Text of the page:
Though Air Force Capt. Chambless M. Chesnutt’s remains were returned in 1985, the card is the only personal item of his ever recovered from Vietnam, and a treasured memento for his now-grown children. It will be presented in a Friday ceremony to Chesnutt’s son, retired Texas Air National Guard Maj. Garry Chesnutt. Amy Bushatz reports on Military.
How the card was discovered after 50 years missing is an unlikely story of serendipity and the power of connection among those who have experienced loss through war.
‘He Just Gave it to Us’
Jill Hubbs was in Vietnam last year looking for clues on the final resting place of her father, Navy Cmdr. Donald Richard Hubbs, when a Vietnamese man walked out of a crowd and showed her what looked like an old American service ID card.
“I was a little skeptical that it was too good to be true — like, how is this happening?” she said. “He just walked up. We were out in the middle of nowhere, too. It wasn’t a big city.”
The card was faded, and the ID photo almost worn away by time. But the words were still clear.
Name: Chesnutt, Chambless M. Rank: Captain. Date of birth: 13 August, 1934. Color hair: Brown. Color eyes: Brown. Blood type: A Positive. Date of issue: 21 August, 1963. Two fingerprints. A faded photo. A faded name.
In the village to pay respects at the site of a local school that had been demolished by American bombs, Hubbs was with a group from the 2 Sides Project, an organization that connects sons and daughters of fallen troops from both sides of the Vietnam War.
Through an interpreter, the man told Hubbs and Margot Carlson Delogne, also there searching for clues to her missing dad, that he had inherited the card from his father, a Vietnamese farmer. It had been sitting in their home for more than 50 years after his father had found it in a nearby rice paddy.
Delogne and Hubbs offered to take the card to the U.S. and find the family of its owner. The man handed to them, and they left.
“He just gave it to us,” Hubbs said. “As we were leaving, walking to the bus, we were arm-in-arm crying like, ‘Oh, my God.’ I would give anything to find something like this from my dad. It’s hard to put into words.”
Finding the Truth
Back on the bus, Hubbs and Delonge did a quick internet search to confirm that the card’s owner was really a casualty of the war in Vietnam. There he was: Capt. Chambless Chesnutt, MIA Sept. 30, 1965.
One of Chesnutt’s family members had left contact information on an internet forum, and Hubbs and Delonge reached out in an email, asking someone to call them as soon as they could.
The call came in the middle of the night, Vietnam time. The women gathered around the phone to share the news of the card with Chesnutt’s son, a retired Texas Air Guardsman who now flies for American Airlines.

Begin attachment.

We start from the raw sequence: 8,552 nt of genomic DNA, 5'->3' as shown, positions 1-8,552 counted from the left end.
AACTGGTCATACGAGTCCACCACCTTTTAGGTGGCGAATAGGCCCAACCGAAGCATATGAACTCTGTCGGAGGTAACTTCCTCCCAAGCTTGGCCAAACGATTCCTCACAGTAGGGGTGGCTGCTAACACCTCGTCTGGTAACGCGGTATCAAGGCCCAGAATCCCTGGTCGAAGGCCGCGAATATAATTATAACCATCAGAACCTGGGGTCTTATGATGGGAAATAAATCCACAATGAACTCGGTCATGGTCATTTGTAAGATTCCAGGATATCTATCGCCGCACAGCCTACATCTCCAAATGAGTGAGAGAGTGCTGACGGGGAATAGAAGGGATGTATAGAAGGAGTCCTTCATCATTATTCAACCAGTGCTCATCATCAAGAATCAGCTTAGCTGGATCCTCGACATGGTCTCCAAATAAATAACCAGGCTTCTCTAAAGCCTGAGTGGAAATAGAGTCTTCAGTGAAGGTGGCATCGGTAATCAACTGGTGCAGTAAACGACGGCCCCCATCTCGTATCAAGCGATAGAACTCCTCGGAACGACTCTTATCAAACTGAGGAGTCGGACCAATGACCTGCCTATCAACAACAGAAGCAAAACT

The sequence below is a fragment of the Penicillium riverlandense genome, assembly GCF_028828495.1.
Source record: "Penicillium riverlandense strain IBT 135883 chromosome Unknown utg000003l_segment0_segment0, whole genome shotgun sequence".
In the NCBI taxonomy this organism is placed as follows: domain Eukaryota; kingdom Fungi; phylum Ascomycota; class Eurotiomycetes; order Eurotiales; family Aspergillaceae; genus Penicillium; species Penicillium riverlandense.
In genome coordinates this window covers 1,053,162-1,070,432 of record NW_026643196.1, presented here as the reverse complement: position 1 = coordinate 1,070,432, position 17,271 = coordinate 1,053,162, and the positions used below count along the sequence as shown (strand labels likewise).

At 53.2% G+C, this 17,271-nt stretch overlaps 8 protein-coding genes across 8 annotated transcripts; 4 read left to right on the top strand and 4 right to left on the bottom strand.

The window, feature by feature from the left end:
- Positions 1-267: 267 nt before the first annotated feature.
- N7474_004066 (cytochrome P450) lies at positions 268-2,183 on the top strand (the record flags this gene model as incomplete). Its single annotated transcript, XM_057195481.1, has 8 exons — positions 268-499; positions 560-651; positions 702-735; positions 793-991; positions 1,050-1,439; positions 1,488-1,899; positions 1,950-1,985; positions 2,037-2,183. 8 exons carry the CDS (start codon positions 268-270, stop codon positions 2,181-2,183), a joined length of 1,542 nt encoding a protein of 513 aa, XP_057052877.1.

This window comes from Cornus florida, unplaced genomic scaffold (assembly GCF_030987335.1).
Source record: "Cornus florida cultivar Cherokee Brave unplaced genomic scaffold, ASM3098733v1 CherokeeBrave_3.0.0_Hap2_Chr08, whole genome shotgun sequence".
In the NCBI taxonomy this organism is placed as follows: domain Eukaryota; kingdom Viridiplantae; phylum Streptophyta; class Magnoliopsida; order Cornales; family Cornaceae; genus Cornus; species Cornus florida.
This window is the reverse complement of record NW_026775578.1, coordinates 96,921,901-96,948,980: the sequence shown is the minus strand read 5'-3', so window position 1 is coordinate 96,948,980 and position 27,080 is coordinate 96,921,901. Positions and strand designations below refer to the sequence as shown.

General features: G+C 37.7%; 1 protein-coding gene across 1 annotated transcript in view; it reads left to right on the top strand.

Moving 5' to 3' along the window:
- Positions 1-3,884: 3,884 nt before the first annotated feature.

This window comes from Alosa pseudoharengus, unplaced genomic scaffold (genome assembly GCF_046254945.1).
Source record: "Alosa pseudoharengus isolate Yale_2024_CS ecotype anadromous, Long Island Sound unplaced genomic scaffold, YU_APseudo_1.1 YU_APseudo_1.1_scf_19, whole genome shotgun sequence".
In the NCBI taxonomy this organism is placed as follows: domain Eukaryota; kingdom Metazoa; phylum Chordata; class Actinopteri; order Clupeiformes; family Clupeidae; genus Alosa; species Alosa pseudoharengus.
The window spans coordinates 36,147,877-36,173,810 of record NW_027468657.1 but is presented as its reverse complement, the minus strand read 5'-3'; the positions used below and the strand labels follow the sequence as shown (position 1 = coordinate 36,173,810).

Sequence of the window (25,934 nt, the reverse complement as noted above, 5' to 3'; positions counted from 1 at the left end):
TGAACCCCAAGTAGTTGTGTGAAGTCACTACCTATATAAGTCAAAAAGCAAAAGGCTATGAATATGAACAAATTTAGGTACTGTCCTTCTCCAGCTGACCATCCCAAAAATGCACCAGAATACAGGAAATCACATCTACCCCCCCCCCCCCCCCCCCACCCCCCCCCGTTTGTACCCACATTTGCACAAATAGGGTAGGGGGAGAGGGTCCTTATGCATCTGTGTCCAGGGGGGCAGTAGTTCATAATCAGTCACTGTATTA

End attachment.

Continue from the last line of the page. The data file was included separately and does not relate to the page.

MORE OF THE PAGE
Chesnutt’s remains, they learned, had been turned over by Vietnamese villagers in 1985 and returned to the U.S. A DNA test later confirmed them as the remains of both Chesnutt and his back seat pilot, Capt. Michael Chwan. This ID card, they were told, was the only artifact that they’d ever learned of from his crash site
“We cried — it was emotional for us, too, even though it’s not our family member,” Delonge said.
Hopes for More
Garry Chesnutt doesn’t remember much about his father. Only six years old at the time his father went missing, Garry said he wasn’t worried when he was told that his dad’s plane had crashed because his father had told him he had an extra candy bar in his pack just in case.
Twenty years later, his dad’s remains finally made it home for burial.
Since then, both Garry and his brother joined the military, and Garry even piloted the same plane as his father, the F4.
After a long Air National Guard career, very little in the world catches him off guard, he said. And so when he learned that his father’s card had been found he was grateful — but not surprised.
“At this stage of my life, I believe anything,” Garry said. “It was just a very random meeting in a field by a farmer’s son who came into possession of an ID card 53 years after he was shot down.”
While he’s grateful for the return of his dad’s card, he hopes it is a sign that countries thrown against each other in war can learn to move forward together and find closure over time.
“Margot and Jill and the other women they went over there with didn’t come home with answers [for themselves], but they brought my dad’s ID card home,” he said. “That’s a great step in the right direction. The two sides are talking; the two sides are communicating.”
A Planned Homecoming
Although it’s been almost a year since the card was recovered, Garry’s flying schedule and Hubbs’ plans will sync for the first time this week, just in time to honor POW/MIA Recognition Day on Friday, and the 54th anniversary of Capt. Chesnutt’s death on Sept. 30.
The pair will meet for the first time at a dinner at Robins Air Force Base, Georgia, with The Ride Home, an organization that honors POW/MIA troops. Hubbs will present the card to Garry Chesnutt during the ceremony.
Garry said he doesn’t have specific plans for what his family will now do with the card. His mother passed away several years ago, and he shares mementoes of his father with his two siblings. A shadow box featuring his dad’s photo and medals hangs on his wall at home, he said. His brother wears a cross left behind in his dad’s things.
But he is grateful, he said, for the connections made between the children of fallen troops, no matter how long ago the loss occurred. Since the card was found, Garry has even hosted Delonge for a tour of the Citadel, from which both he and her father graduated.
“Ever since, we’ve become pretty close,” he said. “It’s a small world, a very small world.”
— By Amy Bushatz, who can be reached at firstname.lastname@example.org.